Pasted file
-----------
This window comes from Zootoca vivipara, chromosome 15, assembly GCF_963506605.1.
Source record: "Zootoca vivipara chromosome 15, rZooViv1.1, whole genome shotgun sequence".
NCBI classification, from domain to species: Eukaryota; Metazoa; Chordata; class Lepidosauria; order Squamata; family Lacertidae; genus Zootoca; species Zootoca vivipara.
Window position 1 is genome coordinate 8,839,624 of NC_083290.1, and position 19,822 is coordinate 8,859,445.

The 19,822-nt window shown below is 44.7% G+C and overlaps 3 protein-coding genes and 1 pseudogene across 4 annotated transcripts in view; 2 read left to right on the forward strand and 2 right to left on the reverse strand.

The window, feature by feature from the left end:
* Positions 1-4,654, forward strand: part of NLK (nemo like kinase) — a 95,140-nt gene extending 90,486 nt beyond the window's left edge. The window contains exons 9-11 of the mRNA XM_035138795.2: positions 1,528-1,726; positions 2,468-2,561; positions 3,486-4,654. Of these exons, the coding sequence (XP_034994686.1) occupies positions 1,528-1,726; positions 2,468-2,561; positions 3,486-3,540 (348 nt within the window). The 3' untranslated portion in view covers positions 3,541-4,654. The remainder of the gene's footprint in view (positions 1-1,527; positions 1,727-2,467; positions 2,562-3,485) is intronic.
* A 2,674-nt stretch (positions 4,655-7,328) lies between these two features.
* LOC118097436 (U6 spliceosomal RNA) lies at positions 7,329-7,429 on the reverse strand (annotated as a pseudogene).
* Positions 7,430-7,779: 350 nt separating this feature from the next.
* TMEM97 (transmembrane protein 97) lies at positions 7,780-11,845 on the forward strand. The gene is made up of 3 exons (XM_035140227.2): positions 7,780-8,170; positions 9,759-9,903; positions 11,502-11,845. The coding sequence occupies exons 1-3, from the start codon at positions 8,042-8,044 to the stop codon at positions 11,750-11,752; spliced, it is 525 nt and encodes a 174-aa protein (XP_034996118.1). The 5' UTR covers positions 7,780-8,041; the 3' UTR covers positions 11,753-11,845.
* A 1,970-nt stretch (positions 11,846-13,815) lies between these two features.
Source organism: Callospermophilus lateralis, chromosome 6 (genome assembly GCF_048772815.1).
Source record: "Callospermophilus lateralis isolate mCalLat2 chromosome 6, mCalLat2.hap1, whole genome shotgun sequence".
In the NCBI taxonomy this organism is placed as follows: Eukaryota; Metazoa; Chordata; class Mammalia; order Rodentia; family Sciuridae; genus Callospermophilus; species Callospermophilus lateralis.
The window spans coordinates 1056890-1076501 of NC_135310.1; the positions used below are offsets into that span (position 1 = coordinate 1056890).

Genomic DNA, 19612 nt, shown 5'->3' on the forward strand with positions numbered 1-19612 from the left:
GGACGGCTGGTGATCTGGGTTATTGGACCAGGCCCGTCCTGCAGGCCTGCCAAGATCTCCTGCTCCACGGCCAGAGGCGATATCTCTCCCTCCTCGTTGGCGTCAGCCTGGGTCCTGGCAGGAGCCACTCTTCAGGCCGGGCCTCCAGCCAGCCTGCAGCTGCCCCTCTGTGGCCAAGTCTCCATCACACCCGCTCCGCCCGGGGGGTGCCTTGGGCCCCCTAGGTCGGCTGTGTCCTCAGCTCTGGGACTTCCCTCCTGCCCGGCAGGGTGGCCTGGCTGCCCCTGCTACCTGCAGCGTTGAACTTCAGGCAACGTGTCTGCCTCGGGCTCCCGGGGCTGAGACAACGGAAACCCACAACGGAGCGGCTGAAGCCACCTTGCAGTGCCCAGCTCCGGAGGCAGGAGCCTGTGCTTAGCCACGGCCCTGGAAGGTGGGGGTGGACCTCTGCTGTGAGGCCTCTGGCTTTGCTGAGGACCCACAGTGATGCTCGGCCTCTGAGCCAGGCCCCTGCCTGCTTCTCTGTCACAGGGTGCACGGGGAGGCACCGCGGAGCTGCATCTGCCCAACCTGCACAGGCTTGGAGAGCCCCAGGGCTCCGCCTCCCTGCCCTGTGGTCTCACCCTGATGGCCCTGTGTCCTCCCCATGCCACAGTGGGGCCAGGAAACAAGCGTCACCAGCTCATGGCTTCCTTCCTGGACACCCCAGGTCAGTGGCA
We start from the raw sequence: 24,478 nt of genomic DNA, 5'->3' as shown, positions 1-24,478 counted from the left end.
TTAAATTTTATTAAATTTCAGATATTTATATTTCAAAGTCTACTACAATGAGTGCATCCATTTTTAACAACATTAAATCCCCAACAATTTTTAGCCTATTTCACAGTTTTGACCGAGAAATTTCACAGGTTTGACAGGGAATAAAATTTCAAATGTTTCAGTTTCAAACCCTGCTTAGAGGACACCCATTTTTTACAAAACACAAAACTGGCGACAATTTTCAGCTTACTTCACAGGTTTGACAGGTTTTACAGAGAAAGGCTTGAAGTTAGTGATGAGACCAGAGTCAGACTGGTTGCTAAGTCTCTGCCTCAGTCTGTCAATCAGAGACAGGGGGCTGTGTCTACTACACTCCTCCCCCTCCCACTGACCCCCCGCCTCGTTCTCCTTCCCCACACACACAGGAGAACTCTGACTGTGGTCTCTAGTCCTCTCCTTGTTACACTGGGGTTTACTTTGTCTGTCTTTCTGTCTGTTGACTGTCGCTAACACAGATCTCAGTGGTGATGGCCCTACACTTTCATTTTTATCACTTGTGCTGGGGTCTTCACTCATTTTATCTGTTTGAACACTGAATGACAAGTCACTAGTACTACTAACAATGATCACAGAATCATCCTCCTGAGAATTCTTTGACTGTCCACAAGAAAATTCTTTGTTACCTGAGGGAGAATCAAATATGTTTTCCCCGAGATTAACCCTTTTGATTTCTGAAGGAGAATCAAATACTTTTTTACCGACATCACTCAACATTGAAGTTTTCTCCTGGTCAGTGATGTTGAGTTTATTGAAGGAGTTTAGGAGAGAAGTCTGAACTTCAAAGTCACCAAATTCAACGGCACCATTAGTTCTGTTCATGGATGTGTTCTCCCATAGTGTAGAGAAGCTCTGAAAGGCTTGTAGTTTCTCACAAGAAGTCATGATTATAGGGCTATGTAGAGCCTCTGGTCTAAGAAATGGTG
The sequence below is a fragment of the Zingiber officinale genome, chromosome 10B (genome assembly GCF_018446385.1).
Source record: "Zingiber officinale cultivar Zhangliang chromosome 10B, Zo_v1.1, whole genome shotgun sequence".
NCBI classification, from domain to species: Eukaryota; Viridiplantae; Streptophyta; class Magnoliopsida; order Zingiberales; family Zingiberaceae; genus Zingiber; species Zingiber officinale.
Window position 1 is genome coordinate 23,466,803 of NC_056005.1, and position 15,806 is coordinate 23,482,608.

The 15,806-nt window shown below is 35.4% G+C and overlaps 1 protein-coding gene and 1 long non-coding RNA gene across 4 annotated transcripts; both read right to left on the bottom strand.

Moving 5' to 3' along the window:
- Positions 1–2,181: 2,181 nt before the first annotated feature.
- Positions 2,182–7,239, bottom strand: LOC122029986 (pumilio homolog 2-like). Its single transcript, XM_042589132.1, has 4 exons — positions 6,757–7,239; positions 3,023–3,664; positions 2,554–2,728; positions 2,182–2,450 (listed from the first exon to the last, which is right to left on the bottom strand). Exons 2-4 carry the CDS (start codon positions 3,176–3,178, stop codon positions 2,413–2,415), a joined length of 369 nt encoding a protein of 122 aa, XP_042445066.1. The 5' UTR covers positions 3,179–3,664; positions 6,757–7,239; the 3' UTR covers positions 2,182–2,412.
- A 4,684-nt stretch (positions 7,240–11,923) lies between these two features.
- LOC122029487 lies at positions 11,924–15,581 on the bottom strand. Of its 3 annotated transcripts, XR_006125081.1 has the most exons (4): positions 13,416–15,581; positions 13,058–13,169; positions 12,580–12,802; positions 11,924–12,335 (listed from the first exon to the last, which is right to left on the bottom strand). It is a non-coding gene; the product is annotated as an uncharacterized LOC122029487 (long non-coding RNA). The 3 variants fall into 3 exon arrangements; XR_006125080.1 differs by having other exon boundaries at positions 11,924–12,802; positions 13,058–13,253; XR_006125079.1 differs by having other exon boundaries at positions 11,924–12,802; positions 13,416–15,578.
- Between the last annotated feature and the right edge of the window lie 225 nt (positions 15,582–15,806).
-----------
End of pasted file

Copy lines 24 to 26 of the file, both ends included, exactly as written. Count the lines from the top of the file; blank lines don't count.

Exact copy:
Window position 1 is genome coordinate 23,466,803 of NC_056005.1, and position 15,806 is coordinate 23,482,608.

The 15,806-nt window shown below is 35.4% G+C and overlaps 1 protein-coding gene and 1 long non-coding RNA gene across 4 annotated transcripts; both read right to left on the bottom strand.

Moving 5' to 3' along the window: